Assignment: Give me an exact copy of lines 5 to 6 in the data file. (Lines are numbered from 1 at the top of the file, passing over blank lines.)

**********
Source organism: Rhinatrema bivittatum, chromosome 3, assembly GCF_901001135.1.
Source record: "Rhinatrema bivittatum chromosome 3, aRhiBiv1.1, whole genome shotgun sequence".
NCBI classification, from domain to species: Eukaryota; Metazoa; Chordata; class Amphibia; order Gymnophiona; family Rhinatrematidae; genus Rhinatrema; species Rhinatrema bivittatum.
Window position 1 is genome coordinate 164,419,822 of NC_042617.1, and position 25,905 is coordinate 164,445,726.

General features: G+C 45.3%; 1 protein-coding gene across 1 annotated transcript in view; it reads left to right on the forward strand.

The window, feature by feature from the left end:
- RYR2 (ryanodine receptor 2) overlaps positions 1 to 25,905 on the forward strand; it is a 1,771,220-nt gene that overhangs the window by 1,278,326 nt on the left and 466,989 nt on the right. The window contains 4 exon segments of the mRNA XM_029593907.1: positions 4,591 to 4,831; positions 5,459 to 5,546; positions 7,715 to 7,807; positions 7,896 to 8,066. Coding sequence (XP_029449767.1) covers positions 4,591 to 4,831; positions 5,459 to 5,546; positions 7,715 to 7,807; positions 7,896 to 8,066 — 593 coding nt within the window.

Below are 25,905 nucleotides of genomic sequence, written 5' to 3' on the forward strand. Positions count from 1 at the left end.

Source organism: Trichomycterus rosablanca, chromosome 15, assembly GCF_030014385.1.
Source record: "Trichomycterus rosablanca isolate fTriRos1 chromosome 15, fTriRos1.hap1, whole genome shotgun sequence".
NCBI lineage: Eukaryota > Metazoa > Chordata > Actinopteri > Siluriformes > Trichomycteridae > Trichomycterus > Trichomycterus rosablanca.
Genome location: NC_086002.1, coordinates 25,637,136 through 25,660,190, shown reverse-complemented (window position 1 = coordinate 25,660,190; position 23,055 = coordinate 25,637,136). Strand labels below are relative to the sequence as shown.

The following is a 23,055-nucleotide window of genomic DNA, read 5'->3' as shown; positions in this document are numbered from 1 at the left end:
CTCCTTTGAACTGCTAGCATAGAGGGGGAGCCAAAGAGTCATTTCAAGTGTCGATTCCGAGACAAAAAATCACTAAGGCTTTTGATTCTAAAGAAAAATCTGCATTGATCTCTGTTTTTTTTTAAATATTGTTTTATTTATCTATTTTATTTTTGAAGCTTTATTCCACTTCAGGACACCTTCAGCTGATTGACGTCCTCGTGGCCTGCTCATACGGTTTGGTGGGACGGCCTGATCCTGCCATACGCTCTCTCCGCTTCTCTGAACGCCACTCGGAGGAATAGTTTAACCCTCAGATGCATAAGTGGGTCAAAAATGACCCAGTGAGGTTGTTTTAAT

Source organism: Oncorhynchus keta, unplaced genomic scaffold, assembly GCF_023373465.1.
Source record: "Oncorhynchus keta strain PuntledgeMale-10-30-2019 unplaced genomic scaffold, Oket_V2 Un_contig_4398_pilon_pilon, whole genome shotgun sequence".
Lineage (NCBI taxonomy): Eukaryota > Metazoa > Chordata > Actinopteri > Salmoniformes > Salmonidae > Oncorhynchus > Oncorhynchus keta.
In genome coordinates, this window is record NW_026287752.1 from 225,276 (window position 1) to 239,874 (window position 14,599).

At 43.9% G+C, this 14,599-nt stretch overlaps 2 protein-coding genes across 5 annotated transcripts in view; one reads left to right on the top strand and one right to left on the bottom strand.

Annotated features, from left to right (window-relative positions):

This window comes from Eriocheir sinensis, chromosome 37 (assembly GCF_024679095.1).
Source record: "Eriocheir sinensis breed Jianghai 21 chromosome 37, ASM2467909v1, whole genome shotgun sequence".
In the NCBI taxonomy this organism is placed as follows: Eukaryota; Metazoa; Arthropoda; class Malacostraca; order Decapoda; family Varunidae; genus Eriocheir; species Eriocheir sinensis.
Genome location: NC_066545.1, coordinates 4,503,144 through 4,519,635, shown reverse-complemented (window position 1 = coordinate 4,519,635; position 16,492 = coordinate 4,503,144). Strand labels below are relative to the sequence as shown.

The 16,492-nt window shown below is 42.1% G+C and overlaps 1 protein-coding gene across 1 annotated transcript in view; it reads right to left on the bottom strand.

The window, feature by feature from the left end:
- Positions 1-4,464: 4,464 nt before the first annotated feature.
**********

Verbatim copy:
General features: G+C 45.3%; 1 protein-coding gene across 1 annotated transcript in view; it reads left to right on the forward strand.

The window, feature by feature from the left end: